NFL star Ndamukong Suh, one of the highest-paid defensive players in the league, recently signed a yearlong contract with the Los Angeles Rams for $14 million. Appropriately, when it comes to his finances, Suh has got an all-star mentor: Warren Buffett himself.
Suh's biggest takeaway from working with the icon is simple: Don't be complacent.
"When you look at people who have created great wealth and even Warren Buffett himself, he's made the majority of his money after he was 50," he tells CNBC in the new documentary, "Warren Buffett: Investor. Teacher. Icon." "And we're so young — I think that's where guys gotta understand that you're afforded a great opportunity, but it also takes great responsibility."
Suh's no stranger to the harsh realities of NFL contracts. He made headlines when he signed a six-year, $114 million deal with the Miami Dolphins in 2015, but that didn't automatically translate to a nine-figure paycheck. When players sign huge contracts, they should really cut that number in half to get a better picture of their earnings, he explains to Business Insider.
And, thanks in part to Buffett, Suh knows that the money he makes from football isn't everything. He's already preparing other streams of income to sustain him whenever he's done playing. "If you want to maintain your same lifestyle, you have to continue to work to bring in that cash flow," he says in the CNBC documentary.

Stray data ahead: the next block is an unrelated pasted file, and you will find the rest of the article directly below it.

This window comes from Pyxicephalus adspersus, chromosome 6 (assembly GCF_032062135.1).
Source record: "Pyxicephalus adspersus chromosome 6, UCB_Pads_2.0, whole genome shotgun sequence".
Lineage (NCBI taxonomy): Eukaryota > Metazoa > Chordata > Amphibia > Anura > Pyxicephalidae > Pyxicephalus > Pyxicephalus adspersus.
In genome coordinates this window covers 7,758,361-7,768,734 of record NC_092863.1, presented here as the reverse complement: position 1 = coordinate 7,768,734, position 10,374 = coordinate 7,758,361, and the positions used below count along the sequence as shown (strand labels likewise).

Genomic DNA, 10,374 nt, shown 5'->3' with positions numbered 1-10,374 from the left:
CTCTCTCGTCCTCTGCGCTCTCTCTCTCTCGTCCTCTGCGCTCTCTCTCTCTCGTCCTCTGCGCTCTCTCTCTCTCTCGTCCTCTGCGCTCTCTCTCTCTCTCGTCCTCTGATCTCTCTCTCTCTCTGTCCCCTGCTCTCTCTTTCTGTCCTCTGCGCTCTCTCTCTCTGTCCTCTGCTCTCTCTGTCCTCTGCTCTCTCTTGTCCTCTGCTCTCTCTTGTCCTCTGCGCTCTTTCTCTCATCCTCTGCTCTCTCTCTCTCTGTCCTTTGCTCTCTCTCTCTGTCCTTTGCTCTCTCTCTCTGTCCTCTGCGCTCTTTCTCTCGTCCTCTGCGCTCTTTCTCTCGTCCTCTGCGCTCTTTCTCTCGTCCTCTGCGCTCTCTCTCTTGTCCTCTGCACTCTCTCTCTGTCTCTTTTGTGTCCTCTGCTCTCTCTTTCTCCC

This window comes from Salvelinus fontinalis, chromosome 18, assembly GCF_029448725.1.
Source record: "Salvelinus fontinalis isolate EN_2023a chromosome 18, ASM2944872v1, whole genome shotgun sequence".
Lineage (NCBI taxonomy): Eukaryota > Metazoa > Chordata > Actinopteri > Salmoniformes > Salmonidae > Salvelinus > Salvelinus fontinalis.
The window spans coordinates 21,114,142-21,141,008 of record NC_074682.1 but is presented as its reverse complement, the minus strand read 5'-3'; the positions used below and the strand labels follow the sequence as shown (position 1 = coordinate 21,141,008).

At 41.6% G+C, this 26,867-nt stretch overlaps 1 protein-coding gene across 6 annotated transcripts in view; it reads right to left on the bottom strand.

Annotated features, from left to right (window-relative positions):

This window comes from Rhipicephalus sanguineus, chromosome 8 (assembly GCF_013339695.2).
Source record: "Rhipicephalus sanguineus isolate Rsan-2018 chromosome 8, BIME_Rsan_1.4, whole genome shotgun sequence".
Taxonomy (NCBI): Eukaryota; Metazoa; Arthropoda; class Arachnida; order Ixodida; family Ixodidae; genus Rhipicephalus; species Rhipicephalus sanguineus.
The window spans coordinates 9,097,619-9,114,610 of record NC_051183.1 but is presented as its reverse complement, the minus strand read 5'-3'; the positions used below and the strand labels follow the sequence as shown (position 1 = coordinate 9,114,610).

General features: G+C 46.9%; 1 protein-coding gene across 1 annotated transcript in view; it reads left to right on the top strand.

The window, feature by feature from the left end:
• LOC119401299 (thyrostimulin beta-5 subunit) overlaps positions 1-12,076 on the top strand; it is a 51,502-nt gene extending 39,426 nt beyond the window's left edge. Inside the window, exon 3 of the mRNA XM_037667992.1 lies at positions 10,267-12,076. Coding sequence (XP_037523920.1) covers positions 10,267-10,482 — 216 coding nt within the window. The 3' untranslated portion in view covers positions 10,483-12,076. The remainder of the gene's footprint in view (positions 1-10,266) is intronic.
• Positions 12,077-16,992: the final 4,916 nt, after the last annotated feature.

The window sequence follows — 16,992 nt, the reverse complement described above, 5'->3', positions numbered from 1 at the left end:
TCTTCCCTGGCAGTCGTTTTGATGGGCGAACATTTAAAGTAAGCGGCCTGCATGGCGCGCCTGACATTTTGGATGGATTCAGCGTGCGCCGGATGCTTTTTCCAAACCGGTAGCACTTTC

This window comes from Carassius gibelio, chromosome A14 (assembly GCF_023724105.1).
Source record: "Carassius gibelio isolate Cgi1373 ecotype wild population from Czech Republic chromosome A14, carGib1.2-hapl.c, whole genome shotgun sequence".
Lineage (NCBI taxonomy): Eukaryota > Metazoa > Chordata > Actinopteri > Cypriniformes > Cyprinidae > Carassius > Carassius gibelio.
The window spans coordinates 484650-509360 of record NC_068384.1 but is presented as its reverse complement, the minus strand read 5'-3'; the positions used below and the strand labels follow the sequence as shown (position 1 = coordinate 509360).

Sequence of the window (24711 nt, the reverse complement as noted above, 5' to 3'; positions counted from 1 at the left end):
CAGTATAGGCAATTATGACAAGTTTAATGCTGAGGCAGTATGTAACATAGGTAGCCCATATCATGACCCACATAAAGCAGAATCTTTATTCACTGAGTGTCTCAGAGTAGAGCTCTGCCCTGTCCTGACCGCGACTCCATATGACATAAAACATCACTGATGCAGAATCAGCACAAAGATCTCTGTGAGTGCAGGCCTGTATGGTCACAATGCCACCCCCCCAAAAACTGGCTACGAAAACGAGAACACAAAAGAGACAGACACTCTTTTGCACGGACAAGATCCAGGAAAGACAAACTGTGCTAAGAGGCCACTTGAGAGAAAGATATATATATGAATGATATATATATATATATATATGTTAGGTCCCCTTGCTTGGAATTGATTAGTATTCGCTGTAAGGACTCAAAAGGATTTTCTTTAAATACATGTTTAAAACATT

With Buffett's guidance, the player has made investments in real estate, technology and restaurants. And although he's got the Oracle of Omaha advising him, Suh makes a point of remaining hands-on with his money.
"I've always loved numbers, so I like to be involved and understand what's going on, not just [be] a person who always wants to take great advice," he says. "Understanding my investments, understanding how to be sustainable and understanding how I can progress my family to the future is going to be huge."
Suh and Buffett first met in 2009 when Suh was still in college, playing football for the University of Nebraska. A longtime Cornhuskers fan, Buffett asked to meet Suh before a game against rival Oklahoma.
After his brief initial chat with Buffett, a friend encouraged Suh to push for an official meeting with the business legend. "I was like, 'There's no way he wants to sit down with me, I'm just a young kid,'" Suh says.
But Suh's interest in business won out: "He'd be a great resource to have at that helm, and so I said, 'Why not, what do I have to lose?'"
Buffett responded, and the two ended up talking for hours. From then on, Buffett became a mentor to Suh, and the two still keep in touch.
"This guy is smart, believe me," Buffett says.
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